How to Avoid Danger When Operating a Vacuum Truck!
- Author Christopher Hunter
- Published September 20, 2011
- Word count 758
When operating any type of heavy-duty equipment, safety should always be a top priority, especially when the equipment being used is a massive extracting machine such as a vacuum truck. These vehicles are particularly useful since they are a very powerful machine that can remove just about any kind of debris. It must be noted that, while the ability to create a very powerful suction makes the job of an operator much faster, it also makes the job much more dangerous. One small error in the placement of the extraction hose can lead to serious work-related injuries.
In order to have a picture of how this equipment can become potentially lethal when misused, listed below are some real life stories of workers who encountered near-death experiences when operating this powerful vehicle:
Vacuumed Limb - A vacuum truck operator had already begun extracting debris when the hose encountered a blockage. The worker manually removed the blockage with his arm; however, he did not turn the equipment off while removing the obstruction. When the debris that was stuck dislodged, the pressure that had built up in the hose removed the worker’s limb by the greater vacuum power before the worker could remove it.
Toxic Fume Mishap – Three vacuum truck workers were removing waste water from a well. The workers did not know that the storage tank of the truck contained sludge that did not mix well with water. As the workers extracted the waste water, it combined with the sludge inside the tank and caused a chemical reaction which generated toxic fumes. One of the crew members became disoriented while another completely passed out from the toxic gas. Thankfully one was able to seek medical assistance before something more serious happened.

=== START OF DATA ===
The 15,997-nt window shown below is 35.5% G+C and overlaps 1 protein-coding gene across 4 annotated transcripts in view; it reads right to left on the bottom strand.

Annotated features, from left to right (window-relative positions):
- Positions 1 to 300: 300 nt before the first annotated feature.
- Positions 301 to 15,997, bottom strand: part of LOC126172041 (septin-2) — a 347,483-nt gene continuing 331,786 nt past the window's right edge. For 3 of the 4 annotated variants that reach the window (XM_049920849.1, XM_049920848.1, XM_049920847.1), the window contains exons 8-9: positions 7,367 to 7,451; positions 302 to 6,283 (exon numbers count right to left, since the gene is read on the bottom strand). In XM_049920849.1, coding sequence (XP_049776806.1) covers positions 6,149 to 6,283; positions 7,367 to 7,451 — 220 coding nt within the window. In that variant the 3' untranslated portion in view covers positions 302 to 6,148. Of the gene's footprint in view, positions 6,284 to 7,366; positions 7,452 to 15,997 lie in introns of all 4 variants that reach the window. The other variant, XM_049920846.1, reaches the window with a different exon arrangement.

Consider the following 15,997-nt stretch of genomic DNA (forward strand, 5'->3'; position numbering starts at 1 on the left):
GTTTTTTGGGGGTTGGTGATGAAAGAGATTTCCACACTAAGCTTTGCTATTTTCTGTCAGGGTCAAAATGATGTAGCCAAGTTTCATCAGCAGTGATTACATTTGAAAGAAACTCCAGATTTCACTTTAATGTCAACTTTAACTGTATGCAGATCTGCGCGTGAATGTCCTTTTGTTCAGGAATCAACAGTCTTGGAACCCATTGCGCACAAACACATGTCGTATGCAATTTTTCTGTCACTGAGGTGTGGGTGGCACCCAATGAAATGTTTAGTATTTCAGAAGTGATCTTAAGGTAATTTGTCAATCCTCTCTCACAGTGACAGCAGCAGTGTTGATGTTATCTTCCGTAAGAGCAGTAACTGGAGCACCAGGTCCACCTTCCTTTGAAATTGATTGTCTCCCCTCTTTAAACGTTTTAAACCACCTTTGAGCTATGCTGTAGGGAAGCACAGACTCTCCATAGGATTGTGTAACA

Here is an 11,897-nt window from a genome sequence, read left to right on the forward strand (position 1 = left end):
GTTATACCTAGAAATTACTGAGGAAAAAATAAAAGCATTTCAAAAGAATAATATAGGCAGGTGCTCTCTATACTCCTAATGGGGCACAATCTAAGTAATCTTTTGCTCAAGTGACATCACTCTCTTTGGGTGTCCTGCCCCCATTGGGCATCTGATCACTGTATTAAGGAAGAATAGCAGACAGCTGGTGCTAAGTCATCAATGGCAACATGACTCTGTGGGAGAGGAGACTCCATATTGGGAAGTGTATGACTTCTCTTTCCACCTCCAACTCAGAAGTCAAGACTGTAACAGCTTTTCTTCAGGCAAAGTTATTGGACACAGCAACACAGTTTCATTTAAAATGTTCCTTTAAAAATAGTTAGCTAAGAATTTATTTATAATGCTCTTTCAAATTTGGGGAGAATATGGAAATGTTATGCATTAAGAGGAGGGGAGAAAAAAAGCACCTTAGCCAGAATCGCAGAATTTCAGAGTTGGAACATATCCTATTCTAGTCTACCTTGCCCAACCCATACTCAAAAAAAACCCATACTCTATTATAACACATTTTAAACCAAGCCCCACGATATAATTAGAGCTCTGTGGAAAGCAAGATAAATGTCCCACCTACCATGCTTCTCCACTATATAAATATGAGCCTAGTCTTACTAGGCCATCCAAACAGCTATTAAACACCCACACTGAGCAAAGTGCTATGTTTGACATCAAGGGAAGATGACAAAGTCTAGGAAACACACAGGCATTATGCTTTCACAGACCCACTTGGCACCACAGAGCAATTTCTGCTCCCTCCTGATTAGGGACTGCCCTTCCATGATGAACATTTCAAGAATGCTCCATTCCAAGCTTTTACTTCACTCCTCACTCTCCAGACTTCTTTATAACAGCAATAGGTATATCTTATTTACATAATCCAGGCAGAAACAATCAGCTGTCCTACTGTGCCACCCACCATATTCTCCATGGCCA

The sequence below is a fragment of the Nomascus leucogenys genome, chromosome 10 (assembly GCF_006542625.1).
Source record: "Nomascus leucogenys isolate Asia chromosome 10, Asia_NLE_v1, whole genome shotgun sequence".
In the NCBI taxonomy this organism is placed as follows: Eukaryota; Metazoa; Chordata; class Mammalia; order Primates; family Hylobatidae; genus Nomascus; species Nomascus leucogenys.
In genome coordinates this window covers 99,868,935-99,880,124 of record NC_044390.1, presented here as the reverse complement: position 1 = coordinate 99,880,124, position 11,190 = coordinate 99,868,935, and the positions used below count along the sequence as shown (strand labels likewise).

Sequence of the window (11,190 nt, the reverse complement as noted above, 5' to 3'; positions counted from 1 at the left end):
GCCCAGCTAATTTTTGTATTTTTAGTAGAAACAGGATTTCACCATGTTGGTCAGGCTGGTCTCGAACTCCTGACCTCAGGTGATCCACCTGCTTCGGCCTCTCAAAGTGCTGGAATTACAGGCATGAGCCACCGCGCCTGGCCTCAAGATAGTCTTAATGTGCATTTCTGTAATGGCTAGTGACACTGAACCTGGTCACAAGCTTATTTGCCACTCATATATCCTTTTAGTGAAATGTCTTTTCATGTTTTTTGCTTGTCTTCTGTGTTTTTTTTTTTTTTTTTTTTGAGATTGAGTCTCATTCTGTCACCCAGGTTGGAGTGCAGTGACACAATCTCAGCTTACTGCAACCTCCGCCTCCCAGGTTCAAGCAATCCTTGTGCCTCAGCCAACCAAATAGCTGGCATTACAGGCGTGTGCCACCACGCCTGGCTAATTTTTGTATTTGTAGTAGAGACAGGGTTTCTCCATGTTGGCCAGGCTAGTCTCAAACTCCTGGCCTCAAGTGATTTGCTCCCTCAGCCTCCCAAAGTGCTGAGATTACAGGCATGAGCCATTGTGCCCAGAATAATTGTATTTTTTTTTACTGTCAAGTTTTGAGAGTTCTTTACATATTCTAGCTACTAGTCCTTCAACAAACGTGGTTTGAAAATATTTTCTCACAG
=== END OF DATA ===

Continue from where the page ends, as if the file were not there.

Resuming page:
These accidents were not caused by poor design. In fact, vacuum trucks are equipped with numerous safety features designed to protect the workers; however, accidents still occur due to the lack of knowledge on the part of operators regarding work-site safety hazards as well as a lack of proper implementation of safety features.
Important Safety Guidelines
Use Only Certified Vacuum Truck Operators - Due to the variety of liquids that vacuum trucks handle, every operator should know the proper way of handling various types of liquids in the safest manner possible. Only proper training and certification can provide these workers with the knowledge they need to operate the equipment safely and under all conditions.
Use Personal Protective Equipment - During training, some of the important knowledge that operators learn about is the proper way to use personal protective equipment such as personal alarms and air-supplied respirators. Workers must also learn the hazards involved in handling toxic fluids and the possibility of a gas explosion. Equally important, they need to learn how to respond if such an emergency should arise.
Conduct a Pre-Operation Inspection - Before taking the vehicle on the road, it is important for operators to conduct a thorough inspection of the vehicle to ensure that all of its components are in good operating condition. They should inspect every part of the equipment from top to bottom.
Carefully Check Vacuum Components - The vacuuming components of the vehicle should also be checked daily. Operators should be sure that: all removable components are in place; all water tanks are full; and no crack or puncture is present in the hose. The storage tank, filter bag house, and cyclone separators should be free from any substance that might react to the fluid to be extracted.
Conduct Site-Specific Orientation - Before starting the job, all employees should first be provided with specific information about the job site including the material to be handled. Workers should be informed about the risks involved and how the material should be handled in the safest manner. Employees should also be briefed on what to do in case an emergency arises.
Maintain a Log of Transported Fluids - Operators should always fill out a log for each vehicle regarding all fluids that were transported and it should always be readily available. Maintaining a log should help to prevent any chemical reactions from occurring by creating awareness of any previously transported fluids.
Operating a vacuum truck can be potentially dangerous, especially when handling various types of fluid on a regular basis. There is always a possibility of being exposed to toxic chemicals. These dangers can be avoided if workers have been properly trained on all safety guidelines when operating a vacuum truck and are aware of work-site safety hazards and how to avoid them!
Christopher M. Hunter is an expert in commercial specialty trucks. To find out more about Vacuum Truck, go to the main website at:http://www.vacuumtrucksales.net.Article source: http://articlebiz.com
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